Speaking of anti-commons, how many people can access all four papers referenced?

  3. Bruce says:

    You’ll need a control, so you should make sure to collect stories about all forms of “anticommons” problems, including real property. E.g., Kelo. Of course, even a large collection of anecdotes still won’t tell you whether the problem is significant or not. But at least you’ll be able to compare IP to other forms of property.

  4. Symmetric Tragedies: Commons and Anticommons [PDF], and The Tragedy of the Anticommons: Property in the Transition from Marx to Markets [PDF]

    That one was easy–search Google Scholar first, that got me the first paper. If you search google for “Tragedy of the Anticommons”, the wikipedia article that comes up contains a link to the article’s abstract, which, in turn, contains a link to the article itself.

    For articles that are a bit harder to find, it often helps to find the author’s web site, which generally contains a section called “Research” or “Publications”. I’ve found that a lot of them link to the complete work from there–if there are multiple authors, your odds are better.

    I’ve also found several sites which try to trick search engines–some use javascript redirects before you see the full text, others simply send different versions to google (which, BTW, is against google’s rules). Sometimes I have to turn off javascript, others I have to use wget and set the user-agent to be google.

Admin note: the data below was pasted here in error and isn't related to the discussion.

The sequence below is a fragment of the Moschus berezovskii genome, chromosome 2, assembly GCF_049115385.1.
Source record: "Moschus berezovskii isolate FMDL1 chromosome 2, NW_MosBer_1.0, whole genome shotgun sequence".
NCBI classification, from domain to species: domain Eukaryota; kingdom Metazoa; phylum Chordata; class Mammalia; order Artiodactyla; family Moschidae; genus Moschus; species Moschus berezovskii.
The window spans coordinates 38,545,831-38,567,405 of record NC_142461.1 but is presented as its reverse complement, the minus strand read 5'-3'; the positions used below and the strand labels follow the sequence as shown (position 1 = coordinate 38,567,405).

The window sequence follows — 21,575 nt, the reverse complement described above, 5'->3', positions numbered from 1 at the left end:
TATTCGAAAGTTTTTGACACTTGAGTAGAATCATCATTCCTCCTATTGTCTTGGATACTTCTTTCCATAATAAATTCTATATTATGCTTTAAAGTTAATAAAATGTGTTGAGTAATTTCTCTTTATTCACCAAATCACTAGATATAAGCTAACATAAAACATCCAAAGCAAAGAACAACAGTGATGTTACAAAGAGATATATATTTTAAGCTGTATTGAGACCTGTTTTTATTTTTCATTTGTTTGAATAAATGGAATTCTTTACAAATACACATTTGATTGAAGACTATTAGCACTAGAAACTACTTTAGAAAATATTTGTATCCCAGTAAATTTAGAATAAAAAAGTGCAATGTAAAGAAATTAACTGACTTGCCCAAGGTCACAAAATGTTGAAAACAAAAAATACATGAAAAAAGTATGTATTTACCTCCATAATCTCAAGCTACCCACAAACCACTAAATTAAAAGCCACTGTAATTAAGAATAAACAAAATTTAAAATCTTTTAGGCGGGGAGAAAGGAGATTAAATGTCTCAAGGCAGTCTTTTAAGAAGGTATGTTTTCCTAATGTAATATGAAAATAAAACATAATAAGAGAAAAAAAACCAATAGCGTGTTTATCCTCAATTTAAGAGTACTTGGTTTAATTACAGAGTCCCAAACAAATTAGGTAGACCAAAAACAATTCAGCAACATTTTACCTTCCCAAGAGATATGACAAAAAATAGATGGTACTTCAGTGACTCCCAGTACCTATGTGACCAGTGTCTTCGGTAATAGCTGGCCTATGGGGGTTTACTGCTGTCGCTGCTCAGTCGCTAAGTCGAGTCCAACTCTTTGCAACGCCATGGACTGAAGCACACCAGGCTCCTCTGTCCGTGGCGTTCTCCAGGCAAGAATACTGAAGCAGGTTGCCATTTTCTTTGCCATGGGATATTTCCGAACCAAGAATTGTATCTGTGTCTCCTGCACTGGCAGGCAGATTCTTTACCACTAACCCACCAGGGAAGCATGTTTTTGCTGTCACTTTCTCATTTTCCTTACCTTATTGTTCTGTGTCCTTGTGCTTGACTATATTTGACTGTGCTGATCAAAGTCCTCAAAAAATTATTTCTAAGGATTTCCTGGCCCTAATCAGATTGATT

If all else fails, most libraries have something called “inter-library loan”. Just head over to your local library and ask a librarian… It generally takes them ~2 weeks for me, and it’s usually free (sometimes you have to pay a small fee, but it’s usually a lot lower than what, for instance, IEEE Xplore charges for them).

    Be careful–journals are extremely addictive. Pretty much all my free time goes to reading them these days..

  5. Frank Bennett says:

    Can’t pass up this opportunity to be pendantic. I know Heller’s original paper; it is in the materials for one of the classes I teach. At the end, he offers the negotiation problems for condominium owners following the Great Hanshin-Awajishima Earthquake (the Kobe Earthquake) as an example of bad law. In fact, Japan’s condominium laws are no more flawed than those of any other nation; the only way to eliminate the freeriding problems in that instance would be the Singaporean solution — to place most high-rise housing under public ownership.

    There is a better example from Japan, in the separate ownership of land and buildings. This is an inefficiency in the Japanese system of land ownership that fits the scenario outlined by Heller perfectly — short-term compromise during a period of rapid legal reform that strewn a trail of slow-acting transactional pain in its wake (and here, I’ll plug an article that I published in volume 26 of the journal Law in Japan, as a way of discrediting myself on the grounds of prejudice. 🙂

    Sideline trivia, for what it’s worth.